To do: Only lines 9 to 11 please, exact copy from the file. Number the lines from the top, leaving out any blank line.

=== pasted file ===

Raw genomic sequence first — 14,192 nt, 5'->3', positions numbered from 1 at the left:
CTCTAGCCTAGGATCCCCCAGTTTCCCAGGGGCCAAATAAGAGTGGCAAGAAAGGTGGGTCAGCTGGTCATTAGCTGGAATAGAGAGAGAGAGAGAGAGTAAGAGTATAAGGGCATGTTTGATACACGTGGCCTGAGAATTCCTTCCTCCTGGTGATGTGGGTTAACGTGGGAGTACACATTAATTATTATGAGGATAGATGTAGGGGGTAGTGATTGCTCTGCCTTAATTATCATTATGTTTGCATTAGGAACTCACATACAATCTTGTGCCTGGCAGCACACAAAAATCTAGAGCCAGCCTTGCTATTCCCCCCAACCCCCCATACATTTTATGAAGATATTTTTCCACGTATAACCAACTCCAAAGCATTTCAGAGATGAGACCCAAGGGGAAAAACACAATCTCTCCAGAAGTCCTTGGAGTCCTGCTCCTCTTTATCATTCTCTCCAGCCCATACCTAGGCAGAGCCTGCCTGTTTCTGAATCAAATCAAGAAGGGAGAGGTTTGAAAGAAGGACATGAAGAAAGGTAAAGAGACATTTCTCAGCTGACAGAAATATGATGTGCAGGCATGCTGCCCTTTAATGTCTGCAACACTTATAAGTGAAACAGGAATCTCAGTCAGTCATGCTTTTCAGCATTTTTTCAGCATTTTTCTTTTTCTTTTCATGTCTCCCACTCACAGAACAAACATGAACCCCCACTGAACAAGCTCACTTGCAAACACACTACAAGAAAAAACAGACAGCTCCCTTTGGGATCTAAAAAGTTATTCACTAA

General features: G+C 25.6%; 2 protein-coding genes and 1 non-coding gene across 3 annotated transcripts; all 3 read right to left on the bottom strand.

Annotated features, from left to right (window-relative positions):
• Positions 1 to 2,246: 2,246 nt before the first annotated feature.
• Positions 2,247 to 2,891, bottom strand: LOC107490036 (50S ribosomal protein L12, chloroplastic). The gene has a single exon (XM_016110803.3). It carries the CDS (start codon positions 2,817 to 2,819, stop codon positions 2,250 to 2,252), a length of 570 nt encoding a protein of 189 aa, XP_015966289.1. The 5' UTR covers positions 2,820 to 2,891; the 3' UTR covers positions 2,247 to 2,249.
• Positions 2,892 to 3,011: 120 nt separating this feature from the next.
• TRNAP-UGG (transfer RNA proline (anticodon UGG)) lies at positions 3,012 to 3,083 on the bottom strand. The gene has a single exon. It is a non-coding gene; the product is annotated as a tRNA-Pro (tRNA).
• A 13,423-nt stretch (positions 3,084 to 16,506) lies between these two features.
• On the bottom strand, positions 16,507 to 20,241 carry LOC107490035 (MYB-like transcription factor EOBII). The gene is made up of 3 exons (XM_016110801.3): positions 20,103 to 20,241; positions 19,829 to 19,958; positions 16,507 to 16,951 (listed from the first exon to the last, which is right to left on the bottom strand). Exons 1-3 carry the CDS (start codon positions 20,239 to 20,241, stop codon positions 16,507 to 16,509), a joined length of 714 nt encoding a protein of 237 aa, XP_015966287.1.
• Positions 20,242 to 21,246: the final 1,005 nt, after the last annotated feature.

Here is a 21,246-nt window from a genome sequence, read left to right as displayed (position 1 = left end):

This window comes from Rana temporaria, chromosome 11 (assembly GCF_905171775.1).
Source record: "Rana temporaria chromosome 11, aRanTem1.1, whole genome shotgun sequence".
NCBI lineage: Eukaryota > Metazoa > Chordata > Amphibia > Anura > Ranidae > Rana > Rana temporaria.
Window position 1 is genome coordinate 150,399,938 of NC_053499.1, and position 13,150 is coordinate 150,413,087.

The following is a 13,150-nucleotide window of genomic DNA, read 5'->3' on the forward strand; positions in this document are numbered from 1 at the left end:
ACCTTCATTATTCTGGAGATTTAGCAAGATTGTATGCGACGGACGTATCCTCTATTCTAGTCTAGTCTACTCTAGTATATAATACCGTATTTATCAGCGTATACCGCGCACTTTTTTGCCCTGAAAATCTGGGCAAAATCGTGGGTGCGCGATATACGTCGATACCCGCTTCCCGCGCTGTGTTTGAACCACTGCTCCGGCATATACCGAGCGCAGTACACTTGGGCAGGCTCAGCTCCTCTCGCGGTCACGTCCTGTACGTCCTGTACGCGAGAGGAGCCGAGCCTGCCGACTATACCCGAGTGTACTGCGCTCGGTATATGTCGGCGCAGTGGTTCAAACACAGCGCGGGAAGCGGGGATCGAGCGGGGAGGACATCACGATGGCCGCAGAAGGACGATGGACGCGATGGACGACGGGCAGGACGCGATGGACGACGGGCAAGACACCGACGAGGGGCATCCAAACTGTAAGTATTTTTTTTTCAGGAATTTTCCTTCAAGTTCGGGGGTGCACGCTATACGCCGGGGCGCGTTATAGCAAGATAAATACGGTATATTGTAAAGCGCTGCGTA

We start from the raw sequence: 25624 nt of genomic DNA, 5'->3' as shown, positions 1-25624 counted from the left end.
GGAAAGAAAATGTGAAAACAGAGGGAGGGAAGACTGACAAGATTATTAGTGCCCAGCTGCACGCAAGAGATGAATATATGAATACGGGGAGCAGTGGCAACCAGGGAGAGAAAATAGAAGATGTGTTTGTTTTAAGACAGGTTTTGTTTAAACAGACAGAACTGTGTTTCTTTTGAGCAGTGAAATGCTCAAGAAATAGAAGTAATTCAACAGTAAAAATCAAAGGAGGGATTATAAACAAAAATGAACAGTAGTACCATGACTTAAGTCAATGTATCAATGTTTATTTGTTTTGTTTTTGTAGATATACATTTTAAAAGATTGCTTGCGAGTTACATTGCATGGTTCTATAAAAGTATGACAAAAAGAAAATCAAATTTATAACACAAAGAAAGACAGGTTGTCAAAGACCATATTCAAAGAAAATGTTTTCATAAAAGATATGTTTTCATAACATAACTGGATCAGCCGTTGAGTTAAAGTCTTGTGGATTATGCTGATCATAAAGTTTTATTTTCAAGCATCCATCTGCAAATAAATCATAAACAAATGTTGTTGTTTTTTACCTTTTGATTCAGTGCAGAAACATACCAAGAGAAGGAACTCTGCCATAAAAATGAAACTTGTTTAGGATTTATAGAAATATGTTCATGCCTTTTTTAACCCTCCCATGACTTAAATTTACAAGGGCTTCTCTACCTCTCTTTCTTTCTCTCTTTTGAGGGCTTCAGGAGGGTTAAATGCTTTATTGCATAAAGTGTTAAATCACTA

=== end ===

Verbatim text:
• A 13,423-nt stretch (positions 3,084 to 16,506) lies between these two features.
• On the bottom strand, positions 16,507 to 20,241 carry LOC107490035 (MYB-like transcription factor EOBII). The gene is made up of 3 exons (XM_016110801.3): positions 20,103 to 20,241; positions 19,829 to 19,958; positions 16,507 to 16,951 (listed from the first exon to the last, which is right to left on the bottom strand). Exons 1-3 carry the CDS (start codon positions 20,239 to 20,241, stop codon positions 16,507 to 16,509), a joined length of 714 nt encoding a protein of 237 aa, XP_015966287.1.
• Positions 20,242 to 21,246: the final 1,005 nt, after the last annotated feature.